With a few exceptions, all creatures in the animal kingdom sleep in one fashion or another. While they may not have a bed and rising time, getting a full eight hours like us humans, many animals have their own habits and strategies for sleeping. While some (mostly predators) lie down and doze off when they're tired, other animals have developed habits that allow them to sleep while keeping them alive. These are some of the strangest ones.
Sea Otters Anchor Themselves
Potentially one of the cutest sleeping habits in the animal kingdom belongs to the sea otter. When sleeping, sea otters stay in the water in order to avoid land predators. However, to ensure that they don't float away from where they are, they wrap themselves in seaweed which acts as an anchor.
To top it all off, the otters hold hands to stay together, with sometimes up to 100 otters creating what adorably is known as an "otter raft."
Dolphins Never Fully Sleep
Unfortunately for dolphins, they have to consciously breathe, even while they are sleeping. In order to get some shut-eye, these water mammals shut down half of their brain at a time. They also sleep with one eye always open, which is called unihemispheric sleep.
Not only does this kind of sleep prevent them from downing, but it also allows them to keep on the lookout for predators and escape as fast as possible if needed.
Bears Are Excellent Sleepers
One way that bears get the majority of their sleep is through a process known as hibernation. This is when bears eat as much as they can, find a comfortable cave, and sleep through the winter to avoid starvation.
While hibernating, their heart rate slows, and they don't eat, drink, or seven relieve themselves to save energy. If a bear is pregnant, she will wake momentarily to give birth, go back to sleep, and the cubs will nurse on the sleeping mother until spring.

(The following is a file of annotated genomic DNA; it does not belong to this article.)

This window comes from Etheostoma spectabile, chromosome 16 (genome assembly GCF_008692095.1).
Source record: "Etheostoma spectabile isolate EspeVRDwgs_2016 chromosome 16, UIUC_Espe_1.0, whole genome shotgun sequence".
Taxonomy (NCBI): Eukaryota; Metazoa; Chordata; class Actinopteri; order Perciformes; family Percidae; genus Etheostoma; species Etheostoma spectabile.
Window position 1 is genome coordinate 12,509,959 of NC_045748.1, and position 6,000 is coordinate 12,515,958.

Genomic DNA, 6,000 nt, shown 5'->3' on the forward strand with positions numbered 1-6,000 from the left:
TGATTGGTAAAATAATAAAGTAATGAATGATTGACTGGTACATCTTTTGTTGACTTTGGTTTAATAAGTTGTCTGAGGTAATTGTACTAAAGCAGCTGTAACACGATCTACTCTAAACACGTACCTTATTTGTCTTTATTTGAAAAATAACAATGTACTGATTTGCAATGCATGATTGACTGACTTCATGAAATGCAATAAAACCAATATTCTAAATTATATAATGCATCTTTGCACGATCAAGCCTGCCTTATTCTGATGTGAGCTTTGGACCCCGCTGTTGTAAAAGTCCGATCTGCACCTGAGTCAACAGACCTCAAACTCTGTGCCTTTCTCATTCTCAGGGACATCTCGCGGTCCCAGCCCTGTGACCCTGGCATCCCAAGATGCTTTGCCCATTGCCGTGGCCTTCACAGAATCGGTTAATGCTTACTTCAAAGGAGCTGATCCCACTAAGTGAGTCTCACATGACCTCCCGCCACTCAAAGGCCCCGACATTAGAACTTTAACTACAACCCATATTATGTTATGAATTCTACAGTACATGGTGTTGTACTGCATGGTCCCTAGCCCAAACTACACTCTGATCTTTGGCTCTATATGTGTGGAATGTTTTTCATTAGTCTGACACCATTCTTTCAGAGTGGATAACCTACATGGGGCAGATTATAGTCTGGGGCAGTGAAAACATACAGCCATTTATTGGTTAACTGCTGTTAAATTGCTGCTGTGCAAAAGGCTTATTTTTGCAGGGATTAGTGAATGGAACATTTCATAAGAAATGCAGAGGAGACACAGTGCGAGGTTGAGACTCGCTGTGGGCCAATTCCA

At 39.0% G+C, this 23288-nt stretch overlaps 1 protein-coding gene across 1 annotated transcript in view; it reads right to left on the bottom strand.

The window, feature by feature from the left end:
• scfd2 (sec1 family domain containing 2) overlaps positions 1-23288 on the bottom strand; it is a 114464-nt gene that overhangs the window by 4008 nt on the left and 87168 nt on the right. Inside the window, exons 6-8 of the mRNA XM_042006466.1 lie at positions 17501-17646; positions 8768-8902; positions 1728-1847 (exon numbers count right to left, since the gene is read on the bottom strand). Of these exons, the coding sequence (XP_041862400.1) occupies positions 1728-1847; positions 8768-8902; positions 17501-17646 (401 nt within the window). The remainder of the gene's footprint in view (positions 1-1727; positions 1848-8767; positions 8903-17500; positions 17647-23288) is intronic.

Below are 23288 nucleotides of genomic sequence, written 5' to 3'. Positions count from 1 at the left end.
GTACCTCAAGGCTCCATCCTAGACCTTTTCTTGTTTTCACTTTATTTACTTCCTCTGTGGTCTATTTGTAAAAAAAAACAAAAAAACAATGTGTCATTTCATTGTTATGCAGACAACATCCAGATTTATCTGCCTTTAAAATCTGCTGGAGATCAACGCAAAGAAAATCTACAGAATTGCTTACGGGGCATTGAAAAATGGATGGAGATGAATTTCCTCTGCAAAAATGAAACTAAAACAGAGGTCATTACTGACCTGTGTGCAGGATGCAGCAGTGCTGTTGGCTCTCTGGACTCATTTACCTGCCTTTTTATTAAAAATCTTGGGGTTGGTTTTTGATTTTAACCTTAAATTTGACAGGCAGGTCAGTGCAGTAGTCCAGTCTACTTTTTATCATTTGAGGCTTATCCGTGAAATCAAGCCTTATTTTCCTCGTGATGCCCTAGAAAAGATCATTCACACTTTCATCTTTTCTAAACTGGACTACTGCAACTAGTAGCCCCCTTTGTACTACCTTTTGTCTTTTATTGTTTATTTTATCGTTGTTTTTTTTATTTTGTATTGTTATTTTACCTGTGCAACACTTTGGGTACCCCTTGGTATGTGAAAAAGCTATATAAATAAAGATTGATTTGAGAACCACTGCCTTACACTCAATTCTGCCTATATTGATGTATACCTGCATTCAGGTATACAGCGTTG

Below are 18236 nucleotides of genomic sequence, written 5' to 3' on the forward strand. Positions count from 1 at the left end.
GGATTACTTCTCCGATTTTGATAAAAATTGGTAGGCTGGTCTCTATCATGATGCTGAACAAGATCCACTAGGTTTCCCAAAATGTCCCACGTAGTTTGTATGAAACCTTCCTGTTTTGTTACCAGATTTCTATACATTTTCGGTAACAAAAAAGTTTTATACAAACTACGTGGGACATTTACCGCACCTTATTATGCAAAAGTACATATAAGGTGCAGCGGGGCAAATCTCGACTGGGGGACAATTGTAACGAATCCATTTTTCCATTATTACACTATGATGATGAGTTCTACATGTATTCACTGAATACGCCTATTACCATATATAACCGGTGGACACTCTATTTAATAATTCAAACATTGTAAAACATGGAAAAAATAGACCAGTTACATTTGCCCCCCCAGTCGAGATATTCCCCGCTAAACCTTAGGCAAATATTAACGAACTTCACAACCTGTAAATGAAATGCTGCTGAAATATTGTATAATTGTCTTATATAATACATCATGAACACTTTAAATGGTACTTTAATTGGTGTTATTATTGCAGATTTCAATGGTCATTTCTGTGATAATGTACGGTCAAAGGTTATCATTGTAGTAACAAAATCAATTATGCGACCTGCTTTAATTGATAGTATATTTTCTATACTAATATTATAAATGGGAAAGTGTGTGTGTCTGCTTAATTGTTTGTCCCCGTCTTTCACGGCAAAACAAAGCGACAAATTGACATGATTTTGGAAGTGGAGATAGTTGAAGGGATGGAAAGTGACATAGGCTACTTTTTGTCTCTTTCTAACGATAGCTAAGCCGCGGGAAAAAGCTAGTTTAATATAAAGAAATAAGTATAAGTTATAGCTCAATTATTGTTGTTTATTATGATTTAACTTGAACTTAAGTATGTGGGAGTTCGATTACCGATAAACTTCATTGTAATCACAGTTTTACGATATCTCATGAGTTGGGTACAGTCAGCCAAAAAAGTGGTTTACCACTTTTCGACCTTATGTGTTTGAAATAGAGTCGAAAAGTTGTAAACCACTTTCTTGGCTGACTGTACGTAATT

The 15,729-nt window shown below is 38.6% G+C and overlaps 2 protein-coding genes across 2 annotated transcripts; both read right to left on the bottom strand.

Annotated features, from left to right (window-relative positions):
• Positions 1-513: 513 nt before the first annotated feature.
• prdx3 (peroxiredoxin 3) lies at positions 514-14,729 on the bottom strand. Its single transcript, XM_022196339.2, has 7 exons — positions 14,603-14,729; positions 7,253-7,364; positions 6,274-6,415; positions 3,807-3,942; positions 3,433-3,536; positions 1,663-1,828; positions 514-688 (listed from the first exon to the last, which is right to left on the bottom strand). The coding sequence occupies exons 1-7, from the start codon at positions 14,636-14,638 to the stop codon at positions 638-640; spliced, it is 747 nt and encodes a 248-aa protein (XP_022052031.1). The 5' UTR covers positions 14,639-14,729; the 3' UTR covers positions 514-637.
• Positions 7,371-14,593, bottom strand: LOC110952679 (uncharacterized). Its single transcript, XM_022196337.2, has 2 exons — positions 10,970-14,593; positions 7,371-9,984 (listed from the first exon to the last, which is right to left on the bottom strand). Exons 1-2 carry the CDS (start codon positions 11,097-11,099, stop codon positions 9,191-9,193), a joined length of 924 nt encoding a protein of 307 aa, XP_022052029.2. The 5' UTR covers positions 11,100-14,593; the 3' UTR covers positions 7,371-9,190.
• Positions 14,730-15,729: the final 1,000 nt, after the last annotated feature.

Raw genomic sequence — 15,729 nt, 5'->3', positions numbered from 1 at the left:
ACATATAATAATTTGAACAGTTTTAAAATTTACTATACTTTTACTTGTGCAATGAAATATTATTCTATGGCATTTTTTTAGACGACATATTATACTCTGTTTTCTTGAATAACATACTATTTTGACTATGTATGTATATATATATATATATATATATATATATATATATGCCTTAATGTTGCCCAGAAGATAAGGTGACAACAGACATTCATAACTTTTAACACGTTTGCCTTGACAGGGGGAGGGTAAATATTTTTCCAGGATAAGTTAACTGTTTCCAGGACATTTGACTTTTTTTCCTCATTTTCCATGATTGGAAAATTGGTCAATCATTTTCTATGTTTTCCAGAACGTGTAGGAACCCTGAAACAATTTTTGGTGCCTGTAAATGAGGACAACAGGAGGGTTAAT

Desert Snails Spend Most Of Their Lives Sleeping
Typically, most desert snails are only active from around 5-7% of the year, estimated to be around 15 to 30 days. The rest of the time, they aestivate, which is a form of hibernation.
These snails are the most active just for a few days, but only after rainfall during the winter season from November to March. Incredibly, some dormant snails have been known to survive in museum collections for six years, only to wake up finally.
Ducks In A Row
When it's time to sleep, ducks in a group will form a row. Not only does this keep the ducks together, but it also provides a level of safety for them. Those in the middle will sleep comfortably with both eyes shut, while the ducks on the end sleep with one eye open.
Using unihemispheric sleep, they keep a lookout for any potential dangers. Even with half of their brain sleeping, the ducks on the end can react to stimuli in less than a fifth of a second.
Bats Prefer Things Upside Down
Unless you've been living under a rock, you know that bats sleep hanging upside down. While this may seem strange to us, it makes perfect sense for these nocturnal creatures.
Not only does it allow for them to sleep in high places, away from any danger, but to fly away as quickly as possible if needed. There's no concern of them falling either because their talons are so strong that it keeps them hanging almost effortlessly.
Meerkats Protect The Alpha